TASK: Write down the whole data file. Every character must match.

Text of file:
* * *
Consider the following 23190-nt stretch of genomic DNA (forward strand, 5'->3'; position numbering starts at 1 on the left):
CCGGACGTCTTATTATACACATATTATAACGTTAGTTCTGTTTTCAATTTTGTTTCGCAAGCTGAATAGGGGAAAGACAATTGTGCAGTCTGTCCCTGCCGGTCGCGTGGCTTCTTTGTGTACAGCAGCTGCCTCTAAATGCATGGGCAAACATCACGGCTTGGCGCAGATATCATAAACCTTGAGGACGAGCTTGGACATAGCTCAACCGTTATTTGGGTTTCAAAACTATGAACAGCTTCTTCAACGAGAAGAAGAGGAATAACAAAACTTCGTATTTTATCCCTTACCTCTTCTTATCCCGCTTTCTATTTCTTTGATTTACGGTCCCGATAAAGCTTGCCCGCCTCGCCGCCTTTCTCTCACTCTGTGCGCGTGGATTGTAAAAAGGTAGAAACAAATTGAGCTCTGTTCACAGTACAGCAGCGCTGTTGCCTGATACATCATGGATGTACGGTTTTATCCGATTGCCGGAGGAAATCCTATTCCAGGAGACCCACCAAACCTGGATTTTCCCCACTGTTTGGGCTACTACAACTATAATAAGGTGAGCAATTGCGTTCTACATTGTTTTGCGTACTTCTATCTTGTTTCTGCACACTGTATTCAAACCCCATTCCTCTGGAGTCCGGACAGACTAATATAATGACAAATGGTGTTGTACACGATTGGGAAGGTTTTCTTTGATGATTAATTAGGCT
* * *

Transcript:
Consider the following 23190-nt stretch of genomic DNA (forward strand, 5'->3'; position numbering starts at 1 on the left):
CCGGACGTCTTATTATACACATATTATAACGTTAGTTCTGTTTTCAATTTTGTTTCGCAAGCTGAATAGGGGAAAGACAATTGTGCAGTCTGTCCCTGCCGGTCGCGTGGCTTCTTTGTGTACAGCAGCTGCCTCTAAATGCATGGGCAAACATCACGGCTTGGCGCAGATATCATAAACCTTGAGGACGAGCTTGGACATAGCTCAACCGTTATTTGGGTTTCAAAACTATGAACAGCTTCTTCAACGAGAAGAAGAGGAATAACAAAACTTCGTATTTTATCCCTTACCTCTTCTTATCCCGCTTTCTATTTCTTTGATTTACGGTCCCGATAAAGCTTGCCCGCCTCGCCGCCTTTCTCTCACTCTGTGCGCGTGGATTGTAAAAAGGTAGAAACAAATTGAGCTCTGTTCACAGTACAGCAGCGCTGTTGCCTGATACATCATGGATGTACGGTTTTATCCGATTGCCGGAGGAAATCCTATTCCAGGAGACCCACCAAACCTGGATTTTCCCCACTGTTTGGGCTACTACAACTATAATAAGGTGAGCAATTGCGTTCTACATTGTTTTGCGTACTTCTATCTTGTTTCTGCACACTGTATTCAAACCCCATTCCTCTGGAGTCCGGACAGACTAATATAATGACAAATGGTGTTGTACACGATTGGGAAGGTTTTCTTTGATGATTAATTAGGCT